Long Island district is suburban, but differs from places that swung to Democrats in 2018

Rep. Peter T. King’s decision to retire makes his New York seat more vulnerable for Republicans. (Bill Clark/CQ Roll Call file photo)

Years of predictions finally came true Monday as New York Republican Peter T. King announced he will not seek reelection in the 2nd District. His decision leaves behind another competitive open seat in the suburbs for the GOP to defend.

In 2016, President Donald Trump carried the southern Long Island district by a significant margin, 53 percent to 44 percent, but the longtime congressman’s narrow 6-point margin of victory last fall is fueling Democratic optimism, particularly now that he is not running.

New York GOP Rep. Peter King announces ‘it is time to end the weekly commute’
Statement to supporters cites bipartisanship and work for victims of 9/11 and Superstorm Sandy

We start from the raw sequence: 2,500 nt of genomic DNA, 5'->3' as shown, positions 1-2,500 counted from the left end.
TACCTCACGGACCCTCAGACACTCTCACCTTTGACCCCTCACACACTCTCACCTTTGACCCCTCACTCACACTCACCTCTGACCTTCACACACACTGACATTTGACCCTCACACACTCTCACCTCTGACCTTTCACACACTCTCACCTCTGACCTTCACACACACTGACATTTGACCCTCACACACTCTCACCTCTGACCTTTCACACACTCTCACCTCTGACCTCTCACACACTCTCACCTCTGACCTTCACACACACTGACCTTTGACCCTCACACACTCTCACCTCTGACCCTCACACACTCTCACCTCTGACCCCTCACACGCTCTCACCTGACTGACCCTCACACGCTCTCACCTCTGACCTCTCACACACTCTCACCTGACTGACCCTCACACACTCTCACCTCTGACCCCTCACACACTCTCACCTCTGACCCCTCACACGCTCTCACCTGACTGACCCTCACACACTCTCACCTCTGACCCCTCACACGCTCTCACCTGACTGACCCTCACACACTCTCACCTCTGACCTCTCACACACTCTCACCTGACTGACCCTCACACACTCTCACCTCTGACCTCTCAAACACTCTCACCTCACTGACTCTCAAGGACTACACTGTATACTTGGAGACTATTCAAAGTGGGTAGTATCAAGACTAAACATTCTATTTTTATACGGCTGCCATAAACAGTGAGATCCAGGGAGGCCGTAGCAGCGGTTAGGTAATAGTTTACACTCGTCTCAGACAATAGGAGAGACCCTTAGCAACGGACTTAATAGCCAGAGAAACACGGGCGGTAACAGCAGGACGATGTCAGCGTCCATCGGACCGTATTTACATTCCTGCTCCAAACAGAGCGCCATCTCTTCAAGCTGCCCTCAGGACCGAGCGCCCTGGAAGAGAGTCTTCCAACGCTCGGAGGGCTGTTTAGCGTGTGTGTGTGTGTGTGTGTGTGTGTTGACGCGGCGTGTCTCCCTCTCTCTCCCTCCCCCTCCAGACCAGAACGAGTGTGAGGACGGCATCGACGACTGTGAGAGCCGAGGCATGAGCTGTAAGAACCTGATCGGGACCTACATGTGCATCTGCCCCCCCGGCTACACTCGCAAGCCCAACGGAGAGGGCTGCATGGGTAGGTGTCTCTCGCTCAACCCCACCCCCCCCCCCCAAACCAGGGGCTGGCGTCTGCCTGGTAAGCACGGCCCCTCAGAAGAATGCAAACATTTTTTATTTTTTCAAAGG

Rep. Peter King, R-N.Y., announced he will retire rather than seek a 15th term in the House. (Bill Clark/CQ Roll Call file photo)

Rep. Peter T. King, a 14-term Republican from New York’s Long Island, announced Monday on Facebook he will not run for reelection.

“The prime reason for my decision was that after 28 years of spending 4 days a week in Washington, D.C., it is time to end the weekly commute and be home in Seaford,” King said in a post on Facebook.

Former VA nominee Ronny Jackson eyes run for Congress
Jackson withdrew from consideration amid misconduct allegations he called ‘completely false’

Navy Rear Adm. Ronny Jackson, a onetime nominee for Veterans Affairs secretary, is considering running for Congress. (Tom Williams/CQ Roll Call file photo)

Navy Rear Adm. Ronny Jackson is considering a run for Congress in Texas, two sources familiar with his plans said Friday.